Tactile disorders, or sensory processing disorders, affect the sense of touch. In these disturbances, sensation may be felt too intensely or too subtly, or objects may in various ways seem unrecognizable when held in the hand. Tactile disorders are rooted in the brain and central nervous system and may result from neural disregulation or from brain tumors, injury or surgery. Understanding the various tactile disorders sheds light on what is a very challenging issue to those who suffer them.
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Perhaps the most common of the tactile disorders, those with tactile defensiveness have markedly diminished tolerance for any tactile sensations. Although it is experienced by some adults, it generally manifests in children. The Children’s Academy for Neurodevelopment and Learning explains that incoming stimuli is not adequately processed and screened in the brain, causing the child to register even mild sensory input as extreme, irritating or even painful.
Tactile hyposensitivity is the opposite of tactile defensiveness. Those with this tactile disorder have a diminished tactile stimulation. This can result in injury, because pain threshold is often quite high. Those with tactile hyposensitivity may gravitate toward experiences of high sensation in order to feel. They may love extremes in tastes such as very salty or spicy, may like surfaces that provide lots of texture and stimulation, and may seek out messy, boisterous activities.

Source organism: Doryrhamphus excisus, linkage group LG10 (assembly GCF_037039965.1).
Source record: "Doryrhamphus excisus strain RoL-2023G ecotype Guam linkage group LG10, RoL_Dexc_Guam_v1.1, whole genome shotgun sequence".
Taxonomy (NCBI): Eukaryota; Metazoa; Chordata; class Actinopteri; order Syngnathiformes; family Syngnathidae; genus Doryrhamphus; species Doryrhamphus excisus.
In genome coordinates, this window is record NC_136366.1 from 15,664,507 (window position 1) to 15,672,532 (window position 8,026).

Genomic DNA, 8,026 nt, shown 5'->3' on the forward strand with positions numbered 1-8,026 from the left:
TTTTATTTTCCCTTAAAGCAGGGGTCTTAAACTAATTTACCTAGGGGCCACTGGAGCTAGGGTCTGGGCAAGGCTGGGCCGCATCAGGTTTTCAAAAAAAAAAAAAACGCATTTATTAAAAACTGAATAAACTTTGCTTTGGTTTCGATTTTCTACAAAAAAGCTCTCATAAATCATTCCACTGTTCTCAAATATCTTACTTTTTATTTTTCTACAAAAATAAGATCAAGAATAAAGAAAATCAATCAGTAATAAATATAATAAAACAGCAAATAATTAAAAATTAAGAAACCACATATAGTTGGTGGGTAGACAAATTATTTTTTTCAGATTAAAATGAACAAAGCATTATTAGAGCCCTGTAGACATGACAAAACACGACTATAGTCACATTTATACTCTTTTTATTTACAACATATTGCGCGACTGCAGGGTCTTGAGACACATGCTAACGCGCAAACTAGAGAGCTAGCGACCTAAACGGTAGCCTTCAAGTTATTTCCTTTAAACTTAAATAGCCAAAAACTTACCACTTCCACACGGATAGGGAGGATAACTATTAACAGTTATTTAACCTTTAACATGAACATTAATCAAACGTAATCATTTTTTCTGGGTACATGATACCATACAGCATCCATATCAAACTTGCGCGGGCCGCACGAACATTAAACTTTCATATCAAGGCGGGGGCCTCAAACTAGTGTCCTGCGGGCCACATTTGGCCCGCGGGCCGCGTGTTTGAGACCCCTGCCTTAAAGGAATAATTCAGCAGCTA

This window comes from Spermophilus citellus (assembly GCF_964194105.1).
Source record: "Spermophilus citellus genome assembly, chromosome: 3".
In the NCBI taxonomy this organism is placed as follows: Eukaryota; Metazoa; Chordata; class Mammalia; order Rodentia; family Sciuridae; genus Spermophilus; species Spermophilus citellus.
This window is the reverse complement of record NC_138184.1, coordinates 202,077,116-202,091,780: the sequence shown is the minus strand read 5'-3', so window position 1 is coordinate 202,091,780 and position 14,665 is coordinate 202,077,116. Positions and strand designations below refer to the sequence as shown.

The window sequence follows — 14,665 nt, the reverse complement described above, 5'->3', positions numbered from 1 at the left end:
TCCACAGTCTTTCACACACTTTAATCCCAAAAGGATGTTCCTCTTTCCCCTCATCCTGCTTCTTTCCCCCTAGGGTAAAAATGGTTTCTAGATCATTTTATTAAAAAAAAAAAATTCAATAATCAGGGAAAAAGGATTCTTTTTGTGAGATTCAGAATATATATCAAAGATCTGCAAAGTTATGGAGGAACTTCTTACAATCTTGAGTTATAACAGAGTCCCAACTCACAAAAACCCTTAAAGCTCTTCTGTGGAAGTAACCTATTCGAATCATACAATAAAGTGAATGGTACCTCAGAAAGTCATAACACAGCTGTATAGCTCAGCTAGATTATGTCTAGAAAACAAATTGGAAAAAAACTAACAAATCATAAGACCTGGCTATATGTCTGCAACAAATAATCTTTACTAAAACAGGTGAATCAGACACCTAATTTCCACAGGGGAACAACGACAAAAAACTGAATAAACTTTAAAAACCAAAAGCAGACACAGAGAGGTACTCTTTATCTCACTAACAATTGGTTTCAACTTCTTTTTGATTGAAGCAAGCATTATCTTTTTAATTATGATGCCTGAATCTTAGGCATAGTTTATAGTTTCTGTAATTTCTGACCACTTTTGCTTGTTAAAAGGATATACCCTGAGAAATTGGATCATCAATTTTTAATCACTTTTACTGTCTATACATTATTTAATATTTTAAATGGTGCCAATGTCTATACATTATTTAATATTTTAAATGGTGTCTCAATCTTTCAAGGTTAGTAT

Tactile apraxia is a tactile disorder of object exploration. It involves a disturbance of hand movement when manipulating an object in the presence of movements without use of an object (e.g., repetitive movements or gestures). Those with tactile apraxia have difficulty attuning hand movements to the characteristics of an object under certain circumstances.
A person with tactile agnosia cannot recognize objects by touch. According to the Mayo Clinic Department of Neurology, tactile agnosia is a subtle and nondisabling disorder. This tactile disorder results from lesions, tumors or damage to the mesial temporal, relrosplenial and/or mesial occipital cortices of the brain. Those with tactile agnosia usually have no difficulty in identifying objects through their other senses.
Tactile aphasia shares some similarities with tactile agnosia. Someone with tactile aphasia cannot name an object when perceived by touch. It may be unilateral or bilateral (i.e., it may affect one hand or both hands). Someone with tactile aphasia often can describe the function of an object, though perhaps not clearly. He is able to name the object when perceived by other senses, such as sight.